Los Angeles Unified School District is holding series of community meetings to hear from parents and others about how to spend an additional $188 a year in special funds the district will be receiving each year to help low-income, English-learner and other disadvantaged students.
And they're getting an earful.
"We want smaller classes," said Kim Kaufman of Laurel Canyon."We want nurses. We want counselors. We want bathrooms that work. I mean real basic stuff, and why don’t they have it?"
Like many California schools, the district cut deep during recessionary budget cuts, increasing class sizes and doing away with many non-classroom staff.
Under California’s new Local Control Funding law, districts with high numbers of disadvantaged students – like L.A. Unified - get extra money. The districts are also compelled to involve the community in coming up with plans on how to spend it.
L.A. Unified held five town hall meetings across the district. The last one was in South Los Angeles Wednesday night.
Kaufman called the Hollywood event a "dog and pony show."
"People came here because it was a town hall meeting they want to stand up and talk!” she said.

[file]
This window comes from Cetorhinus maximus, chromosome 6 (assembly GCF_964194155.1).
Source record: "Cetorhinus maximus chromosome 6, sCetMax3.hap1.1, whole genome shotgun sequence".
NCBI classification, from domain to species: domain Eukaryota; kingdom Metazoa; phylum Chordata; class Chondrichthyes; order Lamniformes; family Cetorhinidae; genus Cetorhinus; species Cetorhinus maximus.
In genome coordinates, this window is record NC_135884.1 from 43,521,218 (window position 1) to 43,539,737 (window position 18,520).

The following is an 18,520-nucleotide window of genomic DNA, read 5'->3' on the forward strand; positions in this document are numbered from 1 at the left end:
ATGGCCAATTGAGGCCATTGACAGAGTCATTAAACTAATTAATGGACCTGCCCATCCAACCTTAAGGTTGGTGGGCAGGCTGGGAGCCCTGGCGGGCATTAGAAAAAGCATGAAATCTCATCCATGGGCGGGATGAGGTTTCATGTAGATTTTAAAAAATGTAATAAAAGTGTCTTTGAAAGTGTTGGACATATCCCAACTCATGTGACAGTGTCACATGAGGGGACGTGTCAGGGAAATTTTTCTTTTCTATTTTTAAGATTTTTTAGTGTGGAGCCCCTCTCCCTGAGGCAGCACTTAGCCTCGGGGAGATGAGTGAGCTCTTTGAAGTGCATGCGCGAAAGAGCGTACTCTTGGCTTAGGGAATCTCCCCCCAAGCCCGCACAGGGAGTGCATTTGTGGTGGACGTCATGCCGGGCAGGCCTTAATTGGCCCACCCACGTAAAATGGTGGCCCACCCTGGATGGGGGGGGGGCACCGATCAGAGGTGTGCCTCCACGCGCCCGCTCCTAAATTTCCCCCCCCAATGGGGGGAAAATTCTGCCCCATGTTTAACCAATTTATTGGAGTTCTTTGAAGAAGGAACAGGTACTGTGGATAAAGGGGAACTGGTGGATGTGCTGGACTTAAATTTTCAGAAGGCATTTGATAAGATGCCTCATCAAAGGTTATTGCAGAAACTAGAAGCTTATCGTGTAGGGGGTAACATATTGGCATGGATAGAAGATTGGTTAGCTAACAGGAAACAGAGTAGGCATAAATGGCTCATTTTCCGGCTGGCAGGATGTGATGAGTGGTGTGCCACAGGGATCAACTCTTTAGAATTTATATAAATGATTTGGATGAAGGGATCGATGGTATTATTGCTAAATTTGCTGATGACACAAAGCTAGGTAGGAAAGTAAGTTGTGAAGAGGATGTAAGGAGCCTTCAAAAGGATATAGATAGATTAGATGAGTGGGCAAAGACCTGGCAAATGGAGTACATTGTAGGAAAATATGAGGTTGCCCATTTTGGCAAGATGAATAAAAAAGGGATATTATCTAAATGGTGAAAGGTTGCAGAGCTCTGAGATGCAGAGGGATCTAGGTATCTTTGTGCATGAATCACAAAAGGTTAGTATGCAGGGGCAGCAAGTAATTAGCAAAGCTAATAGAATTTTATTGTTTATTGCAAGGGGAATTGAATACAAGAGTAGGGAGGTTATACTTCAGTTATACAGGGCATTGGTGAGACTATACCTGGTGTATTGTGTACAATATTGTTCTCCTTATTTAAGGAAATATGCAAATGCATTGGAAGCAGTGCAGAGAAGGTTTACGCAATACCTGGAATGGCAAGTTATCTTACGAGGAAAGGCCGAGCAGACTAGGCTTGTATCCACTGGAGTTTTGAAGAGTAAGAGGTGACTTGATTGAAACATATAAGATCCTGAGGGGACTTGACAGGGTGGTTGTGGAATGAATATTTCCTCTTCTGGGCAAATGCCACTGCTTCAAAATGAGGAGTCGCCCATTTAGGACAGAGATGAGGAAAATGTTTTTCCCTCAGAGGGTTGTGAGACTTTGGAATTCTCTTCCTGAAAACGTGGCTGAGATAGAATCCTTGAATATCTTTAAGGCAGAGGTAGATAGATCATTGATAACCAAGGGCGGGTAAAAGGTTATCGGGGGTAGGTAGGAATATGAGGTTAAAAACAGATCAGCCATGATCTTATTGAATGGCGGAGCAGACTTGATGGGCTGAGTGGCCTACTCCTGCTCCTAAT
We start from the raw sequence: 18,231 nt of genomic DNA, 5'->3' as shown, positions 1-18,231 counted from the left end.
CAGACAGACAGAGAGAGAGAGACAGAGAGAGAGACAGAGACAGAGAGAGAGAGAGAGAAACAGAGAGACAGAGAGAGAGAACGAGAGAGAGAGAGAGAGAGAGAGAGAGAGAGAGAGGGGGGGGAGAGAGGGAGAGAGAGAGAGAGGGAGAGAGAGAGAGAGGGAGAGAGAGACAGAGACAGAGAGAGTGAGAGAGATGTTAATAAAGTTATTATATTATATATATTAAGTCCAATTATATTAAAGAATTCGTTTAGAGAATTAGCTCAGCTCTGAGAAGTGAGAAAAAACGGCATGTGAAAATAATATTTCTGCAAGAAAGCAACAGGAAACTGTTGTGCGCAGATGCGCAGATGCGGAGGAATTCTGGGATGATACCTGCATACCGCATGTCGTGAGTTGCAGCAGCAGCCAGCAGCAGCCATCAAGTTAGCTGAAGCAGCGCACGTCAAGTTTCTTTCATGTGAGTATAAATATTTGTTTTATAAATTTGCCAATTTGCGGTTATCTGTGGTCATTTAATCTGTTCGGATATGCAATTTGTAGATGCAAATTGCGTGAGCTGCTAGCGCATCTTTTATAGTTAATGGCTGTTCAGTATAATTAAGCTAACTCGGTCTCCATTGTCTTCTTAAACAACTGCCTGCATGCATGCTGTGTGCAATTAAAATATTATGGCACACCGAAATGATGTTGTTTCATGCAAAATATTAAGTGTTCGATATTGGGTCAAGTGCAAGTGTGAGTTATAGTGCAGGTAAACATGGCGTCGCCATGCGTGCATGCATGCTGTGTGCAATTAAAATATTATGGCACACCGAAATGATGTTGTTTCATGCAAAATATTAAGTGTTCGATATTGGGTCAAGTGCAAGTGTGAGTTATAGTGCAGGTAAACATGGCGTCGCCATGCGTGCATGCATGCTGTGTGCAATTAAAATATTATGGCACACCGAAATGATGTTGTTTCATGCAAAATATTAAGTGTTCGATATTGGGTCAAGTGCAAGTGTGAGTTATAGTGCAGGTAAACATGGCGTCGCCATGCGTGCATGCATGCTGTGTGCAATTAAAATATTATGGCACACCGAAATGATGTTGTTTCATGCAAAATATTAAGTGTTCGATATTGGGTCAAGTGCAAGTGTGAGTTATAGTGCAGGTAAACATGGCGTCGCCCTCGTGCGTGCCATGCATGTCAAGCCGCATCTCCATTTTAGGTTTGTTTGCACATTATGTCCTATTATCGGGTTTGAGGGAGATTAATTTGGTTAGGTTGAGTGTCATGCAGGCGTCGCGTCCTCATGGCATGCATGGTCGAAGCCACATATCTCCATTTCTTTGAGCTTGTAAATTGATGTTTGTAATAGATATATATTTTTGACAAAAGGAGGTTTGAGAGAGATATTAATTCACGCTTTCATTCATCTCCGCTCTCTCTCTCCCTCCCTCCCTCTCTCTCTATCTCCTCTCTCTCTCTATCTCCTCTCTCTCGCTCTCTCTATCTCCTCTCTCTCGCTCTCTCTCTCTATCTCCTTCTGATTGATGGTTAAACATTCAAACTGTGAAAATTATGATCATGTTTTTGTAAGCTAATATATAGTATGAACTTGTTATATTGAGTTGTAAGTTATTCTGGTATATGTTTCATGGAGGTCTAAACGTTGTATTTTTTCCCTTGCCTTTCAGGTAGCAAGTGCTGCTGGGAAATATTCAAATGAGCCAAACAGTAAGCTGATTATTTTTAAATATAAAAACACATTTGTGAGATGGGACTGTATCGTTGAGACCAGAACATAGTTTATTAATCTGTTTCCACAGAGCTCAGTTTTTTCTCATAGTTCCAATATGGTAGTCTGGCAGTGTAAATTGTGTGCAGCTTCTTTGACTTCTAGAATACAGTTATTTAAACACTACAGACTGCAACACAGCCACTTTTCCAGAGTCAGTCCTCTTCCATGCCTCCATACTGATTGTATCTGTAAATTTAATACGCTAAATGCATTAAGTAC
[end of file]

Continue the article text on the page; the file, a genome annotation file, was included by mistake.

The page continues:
Kauffman doesn’t believe officials are listening. Neither does Saul Plasencia. He was one of several district employees advocating to restore staff to pre-recession levels.
"I feel like I’m sitting there and I feel like it’s not going to make a difference," said Plasencia, who works as a school counselor. "I’m just kind of beating a dead horse.”
District officials handed participants game-show style controllers – like you'd see on Who Wants to be a Millionaire - and asked them to select five priorities from a list of more than twenty items including limiting class sizes in certain grades, hiring library aides and expanding summer school.
One thing many parents at the Hollywood meeting agreed should not be a priority – increasing the $50 million campus police budget.
District officials said they’ll release a report on what they heard at the town hall meetings next month.